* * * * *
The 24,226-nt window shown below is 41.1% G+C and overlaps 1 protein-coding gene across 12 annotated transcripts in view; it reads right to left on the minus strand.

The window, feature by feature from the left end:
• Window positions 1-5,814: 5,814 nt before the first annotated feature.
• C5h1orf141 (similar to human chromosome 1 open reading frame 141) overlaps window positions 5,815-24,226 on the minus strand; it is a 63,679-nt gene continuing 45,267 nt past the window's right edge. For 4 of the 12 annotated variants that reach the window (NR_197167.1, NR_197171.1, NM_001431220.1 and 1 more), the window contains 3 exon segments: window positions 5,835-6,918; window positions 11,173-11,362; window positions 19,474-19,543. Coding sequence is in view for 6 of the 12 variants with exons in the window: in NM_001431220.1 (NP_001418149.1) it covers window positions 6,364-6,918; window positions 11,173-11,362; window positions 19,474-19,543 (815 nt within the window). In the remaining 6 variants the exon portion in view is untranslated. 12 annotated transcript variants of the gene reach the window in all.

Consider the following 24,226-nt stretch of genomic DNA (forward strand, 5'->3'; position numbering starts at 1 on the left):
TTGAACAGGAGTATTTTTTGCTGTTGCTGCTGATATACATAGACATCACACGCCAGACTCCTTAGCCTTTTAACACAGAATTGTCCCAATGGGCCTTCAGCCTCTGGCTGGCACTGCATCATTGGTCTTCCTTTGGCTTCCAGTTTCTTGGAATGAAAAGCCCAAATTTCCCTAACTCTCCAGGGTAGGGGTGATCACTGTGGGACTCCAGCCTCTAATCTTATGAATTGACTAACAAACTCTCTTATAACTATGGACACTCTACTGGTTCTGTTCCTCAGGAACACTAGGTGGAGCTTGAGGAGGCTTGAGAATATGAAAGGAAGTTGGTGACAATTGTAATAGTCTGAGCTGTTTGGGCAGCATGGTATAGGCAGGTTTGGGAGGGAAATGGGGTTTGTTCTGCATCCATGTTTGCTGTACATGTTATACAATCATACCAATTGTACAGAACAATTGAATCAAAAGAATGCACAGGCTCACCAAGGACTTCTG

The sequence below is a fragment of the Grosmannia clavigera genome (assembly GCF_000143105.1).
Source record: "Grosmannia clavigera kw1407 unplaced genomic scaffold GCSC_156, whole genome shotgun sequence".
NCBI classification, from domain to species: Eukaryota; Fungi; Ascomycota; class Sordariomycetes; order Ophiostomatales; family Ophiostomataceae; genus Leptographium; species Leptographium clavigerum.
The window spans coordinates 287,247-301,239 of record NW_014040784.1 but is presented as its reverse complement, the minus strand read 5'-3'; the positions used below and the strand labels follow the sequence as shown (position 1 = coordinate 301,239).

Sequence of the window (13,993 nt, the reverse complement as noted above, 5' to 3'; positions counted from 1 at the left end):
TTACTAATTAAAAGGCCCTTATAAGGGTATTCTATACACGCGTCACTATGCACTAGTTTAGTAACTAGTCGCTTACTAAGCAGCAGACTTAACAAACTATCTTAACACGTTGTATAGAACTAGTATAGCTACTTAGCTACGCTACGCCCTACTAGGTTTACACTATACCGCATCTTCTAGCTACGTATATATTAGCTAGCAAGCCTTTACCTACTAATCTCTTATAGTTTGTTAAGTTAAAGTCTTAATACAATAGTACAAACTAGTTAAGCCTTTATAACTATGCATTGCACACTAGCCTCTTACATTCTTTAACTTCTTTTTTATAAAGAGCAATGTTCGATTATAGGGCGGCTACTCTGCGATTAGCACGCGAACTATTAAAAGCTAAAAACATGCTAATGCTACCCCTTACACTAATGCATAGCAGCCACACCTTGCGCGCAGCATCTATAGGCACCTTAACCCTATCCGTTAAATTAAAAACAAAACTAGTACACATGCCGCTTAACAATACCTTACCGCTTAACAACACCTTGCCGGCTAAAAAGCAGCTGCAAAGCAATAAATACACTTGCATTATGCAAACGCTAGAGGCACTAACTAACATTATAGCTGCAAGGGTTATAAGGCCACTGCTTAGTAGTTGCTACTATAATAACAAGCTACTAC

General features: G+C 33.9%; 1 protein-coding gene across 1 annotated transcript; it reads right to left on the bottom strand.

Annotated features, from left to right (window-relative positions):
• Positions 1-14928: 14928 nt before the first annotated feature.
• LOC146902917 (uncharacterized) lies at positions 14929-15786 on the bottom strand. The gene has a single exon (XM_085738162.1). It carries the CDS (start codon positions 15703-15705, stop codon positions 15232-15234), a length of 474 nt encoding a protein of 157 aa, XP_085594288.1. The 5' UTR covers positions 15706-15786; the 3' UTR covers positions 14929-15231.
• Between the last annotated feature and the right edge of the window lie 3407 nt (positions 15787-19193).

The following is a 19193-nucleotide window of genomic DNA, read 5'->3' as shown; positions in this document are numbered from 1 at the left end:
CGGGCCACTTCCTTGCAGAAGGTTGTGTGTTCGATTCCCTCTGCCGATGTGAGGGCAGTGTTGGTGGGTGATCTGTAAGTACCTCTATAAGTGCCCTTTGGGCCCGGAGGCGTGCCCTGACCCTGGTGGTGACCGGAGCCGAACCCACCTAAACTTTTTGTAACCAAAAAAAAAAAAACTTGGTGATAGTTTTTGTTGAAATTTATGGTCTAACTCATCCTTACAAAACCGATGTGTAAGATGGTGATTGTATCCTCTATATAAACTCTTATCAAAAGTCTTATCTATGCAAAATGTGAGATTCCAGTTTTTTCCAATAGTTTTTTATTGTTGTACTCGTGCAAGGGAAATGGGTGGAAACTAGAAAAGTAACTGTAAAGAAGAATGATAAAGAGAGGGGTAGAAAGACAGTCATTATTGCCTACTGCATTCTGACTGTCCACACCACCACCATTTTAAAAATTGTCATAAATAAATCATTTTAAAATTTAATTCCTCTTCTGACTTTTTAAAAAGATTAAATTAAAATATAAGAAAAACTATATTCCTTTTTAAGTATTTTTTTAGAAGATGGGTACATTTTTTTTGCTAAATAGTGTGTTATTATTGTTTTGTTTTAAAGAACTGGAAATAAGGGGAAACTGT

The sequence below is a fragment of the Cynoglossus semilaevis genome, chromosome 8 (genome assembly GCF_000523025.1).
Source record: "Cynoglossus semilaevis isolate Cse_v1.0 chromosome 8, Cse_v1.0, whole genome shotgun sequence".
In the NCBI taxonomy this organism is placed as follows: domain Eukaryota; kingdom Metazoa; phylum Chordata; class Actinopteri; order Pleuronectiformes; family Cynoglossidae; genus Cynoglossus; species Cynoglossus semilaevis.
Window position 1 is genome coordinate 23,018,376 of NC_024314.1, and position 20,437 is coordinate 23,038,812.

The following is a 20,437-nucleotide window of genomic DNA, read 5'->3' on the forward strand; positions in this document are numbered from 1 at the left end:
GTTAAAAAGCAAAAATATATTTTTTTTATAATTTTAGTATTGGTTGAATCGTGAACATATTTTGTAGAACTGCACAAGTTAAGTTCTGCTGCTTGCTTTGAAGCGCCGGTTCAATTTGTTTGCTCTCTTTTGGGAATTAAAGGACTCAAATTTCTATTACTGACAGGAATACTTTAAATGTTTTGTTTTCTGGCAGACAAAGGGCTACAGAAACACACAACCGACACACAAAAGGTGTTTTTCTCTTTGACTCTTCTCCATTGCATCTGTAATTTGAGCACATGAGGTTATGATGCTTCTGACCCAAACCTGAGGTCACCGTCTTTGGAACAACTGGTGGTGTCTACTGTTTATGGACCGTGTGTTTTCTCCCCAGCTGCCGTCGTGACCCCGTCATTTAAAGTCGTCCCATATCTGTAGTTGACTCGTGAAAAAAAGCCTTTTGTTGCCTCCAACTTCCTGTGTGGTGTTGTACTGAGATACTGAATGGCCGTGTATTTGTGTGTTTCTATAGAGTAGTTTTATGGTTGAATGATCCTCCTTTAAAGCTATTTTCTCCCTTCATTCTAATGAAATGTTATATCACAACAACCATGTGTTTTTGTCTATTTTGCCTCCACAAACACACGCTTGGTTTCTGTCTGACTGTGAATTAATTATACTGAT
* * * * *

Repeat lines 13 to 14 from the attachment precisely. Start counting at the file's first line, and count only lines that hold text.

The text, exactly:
General features: G+C 33.9%; 1 protein-coding gene across 1 annotated transcript; it reads right to left on the bottom strand.

Annotated features, from left to right (window-relative positions):